If Stablecoins Are Going to Be Regulated Like Banks, They Should Enjoy All the Benefits

The U.S. Treasury Department proposed regulating stablecoin issuers as banking institutions, which may be a great idea if stablecoin issuers are offered the same privileges as regulated banks.

US Treasury Department Report: Stablecoins Regulation Is Urgently Needed

The rise of stablecoins within the crypto ecosystem serves as a glaring reminder that cryptocurrencies and blockchain technology have outgrown their humble beginnings, gradually positioning themselves as challengers of brick and mortar finance’s existing hegemony.

With the market capitalization of stablecoins expanding at an unprecedented rate, governments and financial regulators worldwide have started focusing on better regulating this rising asset class. By design, stablecoins are backed by “stable” assets that allow them to maintain a constant value relative to the underlying asset. Due to this feature, stablecoins are increasingly used to facilitate lending, borrowing, and trading other digital assets.

The stablecoin market is currently valued at more than $135 billion, with significant chances of explosive growth as it starts gaining mainstream attention from businesses and individuals as an accepted mode of payment. Due to their embedded qualities like low costs, scalability, and near-instant settlement, stablecoins could end up displacing bank transfers. As such, governments and financial regulators worldwide are striving to regulate this growing asset class.

The Idea of Regulating Stablecoin Companies as Banks

At this point, almost every country is either experimenting or has implemented regulatory guidelines on cryptocurrencies. But the U.S. government is one of the first to take great interest in stablecoins.

From Federal Reserve Chairman Jerome Powell urging the need to regulate stablecoins —especially those that are pegged 1:1 with the U.S. Dollar — to the Securities and Exchange Commission (SEC) chair Gary Gensler highlighting the benefits of regulation for both service providers and consumers, stablecoins have become a central attraction for policymakers.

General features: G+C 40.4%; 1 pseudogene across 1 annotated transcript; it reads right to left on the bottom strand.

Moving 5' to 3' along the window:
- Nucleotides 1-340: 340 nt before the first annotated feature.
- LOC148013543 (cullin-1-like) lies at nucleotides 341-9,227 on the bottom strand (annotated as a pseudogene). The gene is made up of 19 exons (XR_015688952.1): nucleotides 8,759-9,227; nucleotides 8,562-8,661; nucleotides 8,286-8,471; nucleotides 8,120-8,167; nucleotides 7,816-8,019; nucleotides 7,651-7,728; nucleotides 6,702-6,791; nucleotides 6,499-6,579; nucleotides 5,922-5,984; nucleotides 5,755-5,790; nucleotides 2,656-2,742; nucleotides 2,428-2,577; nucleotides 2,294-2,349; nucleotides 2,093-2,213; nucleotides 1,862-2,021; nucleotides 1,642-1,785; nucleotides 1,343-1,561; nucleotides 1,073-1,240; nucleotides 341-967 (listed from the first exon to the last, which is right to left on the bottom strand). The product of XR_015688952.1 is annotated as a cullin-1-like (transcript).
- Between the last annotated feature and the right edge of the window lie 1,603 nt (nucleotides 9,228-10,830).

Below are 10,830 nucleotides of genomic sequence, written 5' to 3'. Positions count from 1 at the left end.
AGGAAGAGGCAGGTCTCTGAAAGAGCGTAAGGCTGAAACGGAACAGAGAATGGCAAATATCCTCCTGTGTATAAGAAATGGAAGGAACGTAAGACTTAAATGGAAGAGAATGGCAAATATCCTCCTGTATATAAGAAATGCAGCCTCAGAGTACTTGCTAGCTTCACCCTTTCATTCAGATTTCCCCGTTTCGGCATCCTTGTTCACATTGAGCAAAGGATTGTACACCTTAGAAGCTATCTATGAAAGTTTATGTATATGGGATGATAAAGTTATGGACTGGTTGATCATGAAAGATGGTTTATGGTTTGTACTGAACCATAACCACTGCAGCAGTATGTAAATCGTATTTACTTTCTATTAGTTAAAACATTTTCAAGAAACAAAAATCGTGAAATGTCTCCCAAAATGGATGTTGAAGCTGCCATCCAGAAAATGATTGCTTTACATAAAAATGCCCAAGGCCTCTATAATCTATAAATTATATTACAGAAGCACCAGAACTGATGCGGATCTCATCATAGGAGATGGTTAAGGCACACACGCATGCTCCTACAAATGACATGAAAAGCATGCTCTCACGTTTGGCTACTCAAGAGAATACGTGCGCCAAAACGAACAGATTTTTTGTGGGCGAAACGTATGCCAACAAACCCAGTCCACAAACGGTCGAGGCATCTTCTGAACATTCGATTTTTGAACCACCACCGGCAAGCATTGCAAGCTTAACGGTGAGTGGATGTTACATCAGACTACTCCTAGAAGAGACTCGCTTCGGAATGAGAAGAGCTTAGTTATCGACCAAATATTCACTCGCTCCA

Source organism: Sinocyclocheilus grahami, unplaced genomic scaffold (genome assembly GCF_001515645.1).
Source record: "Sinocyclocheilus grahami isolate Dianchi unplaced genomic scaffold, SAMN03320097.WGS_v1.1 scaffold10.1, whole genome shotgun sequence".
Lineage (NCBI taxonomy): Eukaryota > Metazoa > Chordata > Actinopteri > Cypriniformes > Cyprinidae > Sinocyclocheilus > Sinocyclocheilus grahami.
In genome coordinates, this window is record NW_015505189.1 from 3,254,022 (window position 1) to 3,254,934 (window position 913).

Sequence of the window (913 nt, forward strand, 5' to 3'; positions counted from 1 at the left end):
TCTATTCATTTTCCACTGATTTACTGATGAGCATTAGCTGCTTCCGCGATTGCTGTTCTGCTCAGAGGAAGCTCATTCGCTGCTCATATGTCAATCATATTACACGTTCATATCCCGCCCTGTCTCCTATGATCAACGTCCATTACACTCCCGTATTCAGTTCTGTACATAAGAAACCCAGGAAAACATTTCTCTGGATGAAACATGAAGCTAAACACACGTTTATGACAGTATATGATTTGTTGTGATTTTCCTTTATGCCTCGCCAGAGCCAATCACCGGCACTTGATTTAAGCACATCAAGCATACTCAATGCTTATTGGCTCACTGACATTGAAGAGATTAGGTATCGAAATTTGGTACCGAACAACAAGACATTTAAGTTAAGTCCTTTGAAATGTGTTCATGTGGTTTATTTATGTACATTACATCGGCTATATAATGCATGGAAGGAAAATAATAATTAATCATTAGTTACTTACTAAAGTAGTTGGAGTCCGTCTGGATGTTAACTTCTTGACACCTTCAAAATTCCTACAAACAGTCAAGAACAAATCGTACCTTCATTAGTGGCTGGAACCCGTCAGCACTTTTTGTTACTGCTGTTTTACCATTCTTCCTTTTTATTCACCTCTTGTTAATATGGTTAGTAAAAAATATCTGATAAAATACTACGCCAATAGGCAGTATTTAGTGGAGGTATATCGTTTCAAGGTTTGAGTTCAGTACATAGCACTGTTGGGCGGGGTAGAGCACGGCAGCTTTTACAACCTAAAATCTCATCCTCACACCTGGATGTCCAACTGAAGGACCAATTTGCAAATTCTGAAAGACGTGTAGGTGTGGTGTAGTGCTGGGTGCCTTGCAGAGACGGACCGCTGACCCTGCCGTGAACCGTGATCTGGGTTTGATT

Another risk that has alarmed regulators is the clarity of the asset that is backing the stablecoin. While the coins may appear pegged to the U.S. dollar, significant portions of the most popular stablecoins like USDT, USDC, and BUSD are actually backed by commercial paper and U.S. treasuries, which act as “cash-like” securities.

The U.S. Treasury Department’s most recent report says that regulation is urgently needed regarding stablecoins, as they pose risks to the integrity of financial markets, including conformity with anti-money laundering (AML) and counter-terrorism financing (CFT) laws. The report further points out that since stablecoins play the same role as bank-regulated fiat currencies in the traditional economy, stablecoin companies should be regulated like banks.

Need for a Level Playing Field

Although the Treasury Department’s report highlights the financial risks of stablecoins, it misses out on something fundamental. On the one hand, it recommends that stablecoins be treated as fiat currencies and regulated accordingly, but it fails to consider the companies’ perspectives behind these stablecoins.

There is no denying that regulating stablecoins could be a game-changer for defi and tradfi. Still, to do so, governments and regulators must also ensure that stablecoins get equal privileges as fiat currencies and that the companies also receive similar treatment as regulated banks.

Simply put, if the U.S. Treasury Department wants to regulate stablecoins as banks, it should also allow stablecoin companies to maintain a fractional reserve model. Right now, stablecoins are backed by a near 1:1 ratio with USD and cash-like equivalents. By comparison, deposit-taking banks in the U.S. are generally required to hold just a certain proportion (usually around 10%) of all aggregate deposits in cash.

Because of the fractional reserve system of banking, all regulated banks in the U.S. hold just a fraction of their deposit liabilities in liquid assets as a reserve and can lend the remainder out to borrowers as needed. This enables them to reinvest the money in high-yield assets instead of holding the entirety of the deposits in cash or cash equivalents.

Stablecoin platforms have to hold all their deposits in cash or cash equivalents like treasuries or commercial paper, and the money pooled in these platforms sits idle and doesn’t serve any other purpose. Take, for instance, the recent disclosure by Paxos about assets backing stablecoins like PAX and BUSD, which states that 96% of the reserves are in cash and cash equivalents, while 4% have been invested in U.S. Treasury bills.

The Long and Stable Road

It is difficult to tell how things will play out for stablecoin issuers in the long run, but regulating them as banks without equal privileges is nothing short of hasty and myopic, given the potential benefits that can be harnessed from this technological revolution. Still, a comprehensive audit and compliance framework is necessary to deliver the transparency and assurances needed to attract greater adoption.

Hopefully, the Treasury Department’s latest report will play a critical role in laying the groundwork for congressional leaders to establish new regulatory guidelines in the coming months to allow stablecoins to expand their reach.

Do you think stablecoins should be regulated as banks? Let us know in the comments section below.


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